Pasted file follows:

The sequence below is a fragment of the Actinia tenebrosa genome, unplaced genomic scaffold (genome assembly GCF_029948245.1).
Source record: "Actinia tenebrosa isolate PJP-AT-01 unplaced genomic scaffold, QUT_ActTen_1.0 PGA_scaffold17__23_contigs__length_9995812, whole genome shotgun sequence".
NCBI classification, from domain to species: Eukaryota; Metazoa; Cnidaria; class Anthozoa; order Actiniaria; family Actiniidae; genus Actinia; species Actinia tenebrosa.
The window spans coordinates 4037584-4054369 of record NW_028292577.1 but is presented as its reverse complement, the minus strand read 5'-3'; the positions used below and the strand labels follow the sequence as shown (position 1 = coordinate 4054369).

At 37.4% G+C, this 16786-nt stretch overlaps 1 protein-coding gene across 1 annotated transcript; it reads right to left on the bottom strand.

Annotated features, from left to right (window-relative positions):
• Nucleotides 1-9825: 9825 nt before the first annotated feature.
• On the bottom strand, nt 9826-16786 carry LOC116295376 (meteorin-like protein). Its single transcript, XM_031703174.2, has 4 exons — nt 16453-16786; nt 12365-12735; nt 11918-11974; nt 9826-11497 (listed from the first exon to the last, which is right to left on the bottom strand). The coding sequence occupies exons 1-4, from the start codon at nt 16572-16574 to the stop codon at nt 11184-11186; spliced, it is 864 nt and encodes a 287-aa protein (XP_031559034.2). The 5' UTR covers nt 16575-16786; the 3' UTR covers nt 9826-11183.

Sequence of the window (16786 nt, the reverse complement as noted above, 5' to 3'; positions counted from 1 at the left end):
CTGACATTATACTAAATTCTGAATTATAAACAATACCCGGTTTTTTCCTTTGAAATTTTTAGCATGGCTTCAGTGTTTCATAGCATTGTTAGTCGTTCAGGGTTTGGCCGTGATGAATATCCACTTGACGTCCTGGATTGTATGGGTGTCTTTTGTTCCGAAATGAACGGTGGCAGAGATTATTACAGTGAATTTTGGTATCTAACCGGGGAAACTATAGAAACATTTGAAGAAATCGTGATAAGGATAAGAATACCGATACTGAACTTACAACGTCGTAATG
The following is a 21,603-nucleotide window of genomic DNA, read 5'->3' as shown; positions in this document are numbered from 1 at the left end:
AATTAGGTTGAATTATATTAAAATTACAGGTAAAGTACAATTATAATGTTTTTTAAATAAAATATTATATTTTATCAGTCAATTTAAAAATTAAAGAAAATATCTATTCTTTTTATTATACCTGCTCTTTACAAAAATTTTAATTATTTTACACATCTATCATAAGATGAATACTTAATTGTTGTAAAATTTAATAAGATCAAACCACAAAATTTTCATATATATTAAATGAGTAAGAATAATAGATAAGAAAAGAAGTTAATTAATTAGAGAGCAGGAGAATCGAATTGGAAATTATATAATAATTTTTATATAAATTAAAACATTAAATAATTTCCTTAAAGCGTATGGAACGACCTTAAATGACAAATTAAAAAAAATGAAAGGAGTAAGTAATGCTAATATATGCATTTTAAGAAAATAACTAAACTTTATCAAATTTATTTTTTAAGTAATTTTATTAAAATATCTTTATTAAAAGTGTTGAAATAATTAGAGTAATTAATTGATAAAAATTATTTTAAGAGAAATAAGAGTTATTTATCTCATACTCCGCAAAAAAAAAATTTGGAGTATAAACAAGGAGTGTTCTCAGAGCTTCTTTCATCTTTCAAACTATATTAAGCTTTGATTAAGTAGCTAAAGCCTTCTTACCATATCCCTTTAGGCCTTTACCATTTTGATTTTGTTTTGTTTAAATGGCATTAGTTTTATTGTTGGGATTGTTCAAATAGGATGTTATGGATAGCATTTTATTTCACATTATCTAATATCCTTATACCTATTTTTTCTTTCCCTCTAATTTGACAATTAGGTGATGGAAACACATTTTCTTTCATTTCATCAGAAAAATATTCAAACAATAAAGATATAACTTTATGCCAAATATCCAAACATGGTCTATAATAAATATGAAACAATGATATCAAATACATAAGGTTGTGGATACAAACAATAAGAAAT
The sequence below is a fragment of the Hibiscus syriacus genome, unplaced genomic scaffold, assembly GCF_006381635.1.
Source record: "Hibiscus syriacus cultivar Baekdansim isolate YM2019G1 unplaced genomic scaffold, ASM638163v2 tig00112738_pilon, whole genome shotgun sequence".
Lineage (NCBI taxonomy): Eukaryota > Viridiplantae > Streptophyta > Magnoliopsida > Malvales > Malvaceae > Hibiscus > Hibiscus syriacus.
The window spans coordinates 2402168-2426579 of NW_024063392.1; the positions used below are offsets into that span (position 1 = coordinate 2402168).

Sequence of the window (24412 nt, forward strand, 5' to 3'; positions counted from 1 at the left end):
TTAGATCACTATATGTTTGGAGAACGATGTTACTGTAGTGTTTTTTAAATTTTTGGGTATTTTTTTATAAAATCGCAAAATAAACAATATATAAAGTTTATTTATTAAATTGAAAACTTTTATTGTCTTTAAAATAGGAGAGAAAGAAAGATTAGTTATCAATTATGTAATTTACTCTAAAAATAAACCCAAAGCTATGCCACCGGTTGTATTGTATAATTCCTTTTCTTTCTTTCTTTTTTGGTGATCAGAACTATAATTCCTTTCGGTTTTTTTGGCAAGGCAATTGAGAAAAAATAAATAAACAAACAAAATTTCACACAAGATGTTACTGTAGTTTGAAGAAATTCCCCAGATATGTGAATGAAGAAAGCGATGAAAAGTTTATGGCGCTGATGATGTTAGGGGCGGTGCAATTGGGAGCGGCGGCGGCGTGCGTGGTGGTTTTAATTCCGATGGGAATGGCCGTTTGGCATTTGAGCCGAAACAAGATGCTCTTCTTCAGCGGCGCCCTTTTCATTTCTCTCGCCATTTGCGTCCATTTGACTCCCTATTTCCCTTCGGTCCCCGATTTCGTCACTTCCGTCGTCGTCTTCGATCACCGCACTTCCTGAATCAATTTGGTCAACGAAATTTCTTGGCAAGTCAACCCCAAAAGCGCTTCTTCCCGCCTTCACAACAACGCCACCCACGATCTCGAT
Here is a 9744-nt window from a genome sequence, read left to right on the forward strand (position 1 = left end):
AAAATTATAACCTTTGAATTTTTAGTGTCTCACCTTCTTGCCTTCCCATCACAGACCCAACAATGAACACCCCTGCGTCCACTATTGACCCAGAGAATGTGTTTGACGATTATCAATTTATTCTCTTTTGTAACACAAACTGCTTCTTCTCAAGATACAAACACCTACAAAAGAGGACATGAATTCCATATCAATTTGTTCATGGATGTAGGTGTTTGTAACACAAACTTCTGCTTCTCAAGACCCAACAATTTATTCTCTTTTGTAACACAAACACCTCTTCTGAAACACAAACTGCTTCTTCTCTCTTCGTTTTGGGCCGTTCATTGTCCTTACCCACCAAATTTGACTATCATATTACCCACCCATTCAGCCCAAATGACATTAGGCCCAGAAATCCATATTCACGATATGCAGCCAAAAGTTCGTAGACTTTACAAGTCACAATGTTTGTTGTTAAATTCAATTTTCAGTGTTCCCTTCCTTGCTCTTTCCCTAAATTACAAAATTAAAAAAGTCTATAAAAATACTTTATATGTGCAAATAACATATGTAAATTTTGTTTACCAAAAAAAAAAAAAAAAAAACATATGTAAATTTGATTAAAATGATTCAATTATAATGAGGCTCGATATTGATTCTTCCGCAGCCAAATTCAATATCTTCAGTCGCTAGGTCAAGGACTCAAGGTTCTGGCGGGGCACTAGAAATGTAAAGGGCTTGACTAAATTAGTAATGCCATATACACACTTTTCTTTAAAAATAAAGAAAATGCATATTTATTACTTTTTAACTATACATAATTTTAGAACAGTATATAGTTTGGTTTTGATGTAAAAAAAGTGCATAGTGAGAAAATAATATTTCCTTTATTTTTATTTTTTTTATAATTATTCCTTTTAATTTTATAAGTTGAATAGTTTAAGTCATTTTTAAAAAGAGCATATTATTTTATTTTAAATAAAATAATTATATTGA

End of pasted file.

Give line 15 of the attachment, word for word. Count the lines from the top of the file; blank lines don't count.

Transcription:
Lineage (NCBI taxonomy): Eukaryota > Viridiplantae > Streptophyta > Magnoliopsida > Malvales > Malvaceae > Hibiscus > Hibiscus syriacus.